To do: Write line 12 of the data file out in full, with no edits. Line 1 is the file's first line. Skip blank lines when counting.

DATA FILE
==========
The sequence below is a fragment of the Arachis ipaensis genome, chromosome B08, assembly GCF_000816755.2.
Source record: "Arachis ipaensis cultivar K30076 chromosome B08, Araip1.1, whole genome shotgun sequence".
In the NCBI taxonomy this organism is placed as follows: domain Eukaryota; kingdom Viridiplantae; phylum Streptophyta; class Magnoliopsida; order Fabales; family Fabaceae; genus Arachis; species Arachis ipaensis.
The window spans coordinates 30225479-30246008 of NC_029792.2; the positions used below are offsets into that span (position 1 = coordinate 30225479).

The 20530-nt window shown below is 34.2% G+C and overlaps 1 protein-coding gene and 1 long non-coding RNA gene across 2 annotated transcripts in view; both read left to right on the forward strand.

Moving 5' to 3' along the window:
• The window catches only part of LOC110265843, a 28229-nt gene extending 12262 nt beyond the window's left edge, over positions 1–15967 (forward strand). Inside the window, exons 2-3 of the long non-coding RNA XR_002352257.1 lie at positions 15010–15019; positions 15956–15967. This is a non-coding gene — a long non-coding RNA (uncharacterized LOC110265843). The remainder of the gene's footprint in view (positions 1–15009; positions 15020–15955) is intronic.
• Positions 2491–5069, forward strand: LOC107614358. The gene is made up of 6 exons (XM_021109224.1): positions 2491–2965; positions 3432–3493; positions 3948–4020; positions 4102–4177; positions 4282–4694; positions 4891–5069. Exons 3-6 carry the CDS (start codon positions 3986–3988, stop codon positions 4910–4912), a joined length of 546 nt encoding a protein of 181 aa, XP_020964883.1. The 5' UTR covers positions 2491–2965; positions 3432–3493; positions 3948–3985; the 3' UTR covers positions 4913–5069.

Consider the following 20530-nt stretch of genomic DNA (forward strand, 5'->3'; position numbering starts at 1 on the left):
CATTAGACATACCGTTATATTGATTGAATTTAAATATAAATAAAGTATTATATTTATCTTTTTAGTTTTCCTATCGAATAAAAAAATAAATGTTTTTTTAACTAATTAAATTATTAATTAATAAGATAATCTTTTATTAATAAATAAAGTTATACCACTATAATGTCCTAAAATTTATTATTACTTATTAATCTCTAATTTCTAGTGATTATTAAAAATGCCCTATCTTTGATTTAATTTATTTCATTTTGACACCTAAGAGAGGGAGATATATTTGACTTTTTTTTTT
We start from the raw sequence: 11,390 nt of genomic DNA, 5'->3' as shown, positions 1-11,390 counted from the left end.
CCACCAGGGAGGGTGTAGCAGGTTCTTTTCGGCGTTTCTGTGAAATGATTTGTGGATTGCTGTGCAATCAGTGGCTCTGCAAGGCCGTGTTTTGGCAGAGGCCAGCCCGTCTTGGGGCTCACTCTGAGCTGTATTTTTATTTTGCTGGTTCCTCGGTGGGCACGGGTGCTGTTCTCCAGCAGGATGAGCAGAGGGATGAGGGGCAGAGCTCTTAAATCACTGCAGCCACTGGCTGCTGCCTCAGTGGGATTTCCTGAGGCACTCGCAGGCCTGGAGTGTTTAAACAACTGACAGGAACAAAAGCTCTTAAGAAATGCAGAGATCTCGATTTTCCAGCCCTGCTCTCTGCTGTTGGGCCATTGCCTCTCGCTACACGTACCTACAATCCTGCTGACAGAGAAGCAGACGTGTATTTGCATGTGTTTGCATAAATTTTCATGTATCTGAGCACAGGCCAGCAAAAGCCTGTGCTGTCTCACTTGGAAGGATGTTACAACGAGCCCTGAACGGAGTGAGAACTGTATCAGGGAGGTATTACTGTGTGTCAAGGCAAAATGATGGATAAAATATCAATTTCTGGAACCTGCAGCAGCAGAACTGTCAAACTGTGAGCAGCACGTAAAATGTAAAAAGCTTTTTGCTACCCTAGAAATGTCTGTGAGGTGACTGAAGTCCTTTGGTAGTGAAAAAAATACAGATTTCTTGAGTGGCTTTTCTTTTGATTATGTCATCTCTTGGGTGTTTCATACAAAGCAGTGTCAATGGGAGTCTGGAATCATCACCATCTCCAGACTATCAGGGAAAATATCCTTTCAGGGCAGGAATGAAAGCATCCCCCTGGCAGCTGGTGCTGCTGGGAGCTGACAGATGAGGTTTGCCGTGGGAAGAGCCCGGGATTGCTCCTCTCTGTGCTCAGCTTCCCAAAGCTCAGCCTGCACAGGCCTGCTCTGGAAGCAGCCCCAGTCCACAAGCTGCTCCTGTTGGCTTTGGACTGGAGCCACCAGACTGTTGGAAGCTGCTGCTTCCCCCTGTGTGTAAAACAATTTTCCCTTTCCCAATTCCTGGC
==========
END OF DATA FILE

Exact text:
CCACCAGGGAGGGTGTAGCAGGTTCTTTTCGGCGTTTCTGTGAAATGATTTGTGGATTGCTGTGCAATCAGTGGCTCTGCAAGGCCGTGTTTTGGCAGAGGCCAGCCCGTCTTGGGGCTCACTCTGAGCTGTATTTTTATTTTGCTGGTTCCTCGGTGGGCACGGGTGCTGTTCTCCAGCAGGATGAGCAGAGGGATGAGGGGCAGAGCTCTTAAATCACTGCAGCCACTGGCTGCTGCCTCAGTGGGATTTCCTGAGGCACTCGCAGGCCTGGAGTGTTTAAACAACTGACAGGAACAAAAGCTCTTAAGAAATGCAGAGATCTCGATTTTCCAGCCCTGCTCTCTGCTGTTGGGCCATTGCCTCTCGCTACACGTACCTACAATCCTGCTGACAGAGAAGCAGACGTGTATTTGCATGTGTTTGCATAAATTTTCATGTATCTGAGCACAGGCCAGCAAAAGCCTGTGCTGTCTCACTTGGAAGGATGTTACAACGAGCCCTGAACGGAGTGAGAACTGTATCAGGGAGGTATTACTGTGTGTCAAGGCAAAATGATGGATAAAATATCAATTTCTGGAACCTGCAGCAGCAGAACTGTCAAACTGTGAGCAGCACGTAAAATGTAAAAAGCTTTTTGCTACCCTAGAAATGTCTGTGAGGTGACTGAAGTCCTTTGGTAGTGAAAAAAATACAGATTTCTTGAGTGGCTTTTCTTTTGATTATGTCATCTCTTGGGTGTTTCATACAAAGCAGTGTCAATGGGAGTCTGGAATCATCACCATCTCCAGACTATCAGGGAAAATATCCTTTCAGGGCAGGAATGAAAGCATCCCCCTGGCAGCTGGTGCTGCTGGGAGCTGACAGATGAGGTTTGCCGTGGGAAGAGCCCGGGATTGCTCCTCTCTGTGCTCAGCTTCCCAAAGCTCAGCCTGCACAGGCCTGCTCTGGAAGCAGCCCCAGTCCACAAGCTGCTCCTGTTGGCTTTGGACTGGAGCCACCAGACTGTTGGAAGCTGCTGCTTCCCCCTGTGTGTAAAACAATTTTCCCTTTCCCAATTCCTGGC